Debit Card: The easiest way to make a purchase is to use the debit card provided by your new bank. Typically, these cards will have a daily purchase limit that protects your account from unauthorized purchases.
Paper Checks: Online banks may also provide customers with access to paper checks and online bill payment systems. Customers may also transfer funds to a traditional bank, which can then be accessed at that bank’s physical location within a few days. This can typically be done without incurring any fees.
Electronic Transfers: As mentioned above, this is how we access are funds in most cases. We simply transfer the money to our primary checking account.
How To Deposit Cash To Online Bank Account
It’s very easy to deposit a check to an online bank account. Just pop it in the snail mail (USPS) and wait for the funds to appear. Many online banks also offer remote deposit by smartphone or computer scanner. USAA accepts check deposits at UPS Stores. Fidelity takes checks at their local offices.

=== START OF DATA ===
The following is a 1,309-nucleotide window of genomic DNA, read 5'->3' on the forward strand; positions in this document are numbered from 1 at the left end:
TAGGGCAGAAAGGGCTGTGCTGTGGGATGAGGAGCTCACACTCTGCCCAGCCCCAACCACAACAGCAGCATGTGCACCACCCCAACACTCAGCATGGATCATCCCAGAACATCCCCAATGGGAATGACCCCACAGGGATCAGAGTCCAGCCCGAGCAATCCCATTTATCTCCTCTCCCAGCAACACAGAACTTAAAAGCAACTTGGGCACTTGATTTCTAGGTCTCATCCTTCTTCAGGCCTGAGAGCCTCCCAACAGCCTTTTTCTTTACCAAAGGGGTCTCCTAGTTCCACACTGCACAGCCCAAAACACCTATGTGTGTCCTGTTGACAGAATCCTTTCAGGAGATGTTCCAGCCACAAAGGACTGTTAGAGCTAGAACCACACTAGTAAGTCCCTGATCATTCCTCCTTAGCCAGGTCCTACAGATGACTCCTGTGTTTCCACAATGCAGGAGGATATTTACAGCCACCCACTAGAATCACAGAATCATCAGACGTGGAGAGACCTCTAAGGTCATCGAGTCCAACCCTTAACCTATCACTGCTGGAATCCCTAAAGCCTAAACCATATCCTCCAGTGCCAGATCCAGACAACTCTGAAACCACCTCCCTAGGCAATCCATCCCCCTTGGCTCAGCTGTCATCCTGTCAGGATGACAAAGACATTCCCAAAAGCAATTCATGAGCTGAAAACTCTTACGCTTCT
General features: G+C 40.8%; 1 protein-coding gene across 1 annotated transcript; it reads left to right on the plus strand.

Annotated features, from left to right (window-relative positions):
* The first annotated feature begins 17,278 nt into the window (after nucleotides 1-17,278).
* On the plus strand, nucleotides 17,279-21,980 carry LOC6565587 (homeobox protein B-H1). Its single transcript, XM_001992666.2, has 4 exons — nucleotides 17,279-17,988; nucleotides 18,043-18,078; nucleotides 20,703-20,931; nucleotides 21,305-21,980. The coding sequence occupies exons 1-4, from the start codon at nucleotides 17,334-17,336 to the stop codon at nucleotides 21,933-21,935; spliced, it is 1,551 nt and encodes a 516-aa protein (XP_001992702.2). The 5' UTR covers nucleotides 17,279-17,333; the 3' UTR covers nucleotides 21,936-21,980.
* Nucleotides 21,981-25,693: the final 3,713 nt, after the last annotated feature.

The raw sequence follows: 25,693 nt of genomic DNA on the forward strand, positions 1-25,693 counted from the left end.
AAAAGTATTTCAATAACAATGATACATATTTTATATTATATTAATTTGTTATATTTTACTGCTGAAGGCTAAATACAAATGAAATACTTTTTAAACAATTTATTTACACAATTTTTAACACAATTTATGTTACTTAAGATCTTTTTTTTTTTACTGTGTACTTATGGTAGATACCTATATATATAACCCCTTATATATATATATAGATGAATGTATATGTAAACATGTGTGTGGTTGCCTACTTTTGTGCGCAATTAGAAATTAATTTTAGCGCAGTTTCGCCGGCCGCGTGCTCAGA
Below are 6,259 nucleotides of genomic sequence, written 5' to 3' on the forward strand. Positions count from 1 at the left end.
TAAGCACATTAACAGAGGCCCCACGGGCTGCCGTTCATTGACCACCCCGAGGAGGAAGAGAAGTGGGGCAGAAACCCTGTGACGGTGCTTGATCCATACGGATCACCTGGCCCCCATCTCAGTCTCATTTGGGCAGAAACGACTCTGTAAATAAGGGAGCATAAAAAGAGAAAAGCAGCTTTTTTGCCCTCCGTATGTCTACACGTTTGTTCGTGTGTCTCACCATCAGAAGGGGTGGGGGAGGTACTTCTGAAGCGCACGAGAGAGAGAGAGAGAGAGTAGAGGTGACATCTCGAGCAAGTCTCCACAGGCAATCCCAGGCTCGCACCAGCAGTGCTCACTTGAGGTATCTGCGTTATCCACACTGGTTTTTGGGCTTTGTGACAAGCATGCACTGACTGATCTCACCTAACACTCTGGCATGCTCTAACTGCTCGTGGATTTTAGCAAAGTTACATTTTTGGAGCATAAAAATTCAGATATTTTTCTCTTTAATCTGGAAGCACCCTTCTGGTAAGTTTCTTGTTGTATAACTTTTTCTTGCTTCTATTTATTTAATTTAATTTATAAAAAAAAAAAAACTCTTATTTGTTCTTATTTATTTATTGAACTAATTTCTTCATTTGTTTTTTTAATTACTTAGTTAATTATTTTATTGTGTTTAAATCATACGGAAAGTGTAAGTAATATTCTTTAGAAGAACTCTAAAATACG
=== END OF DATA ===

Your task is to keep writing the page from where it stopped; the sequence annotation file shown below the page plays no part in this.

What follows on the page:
Depositing CASH? Not so fast. You know you are not supposed to send cash by mail. UPS Stores don’t accept cash deposit for USAA. Fidelity’s local offices don’t take cash either. Take a picture of the cash with your smartphone? Good try.
Buy a money order and then do the deposit by mobile phone? First, a money order costs money. Second, you want to check to see if the mobile deposit app accepts money orders. Mobile apps from Ally, Capital One 360, and Fidelity all don’t accept money orders.
I recently had to deposit some cash. I used this state-of-the-art device that sits outside our cafeteria at work. It took my cash, counted the bills, deposited it, and then gave me a receipt. All done in less than 1 minute.
ATM Machine. ATM machines can accept cash and most online banks have contracted ATMs. Voila! Problem solved.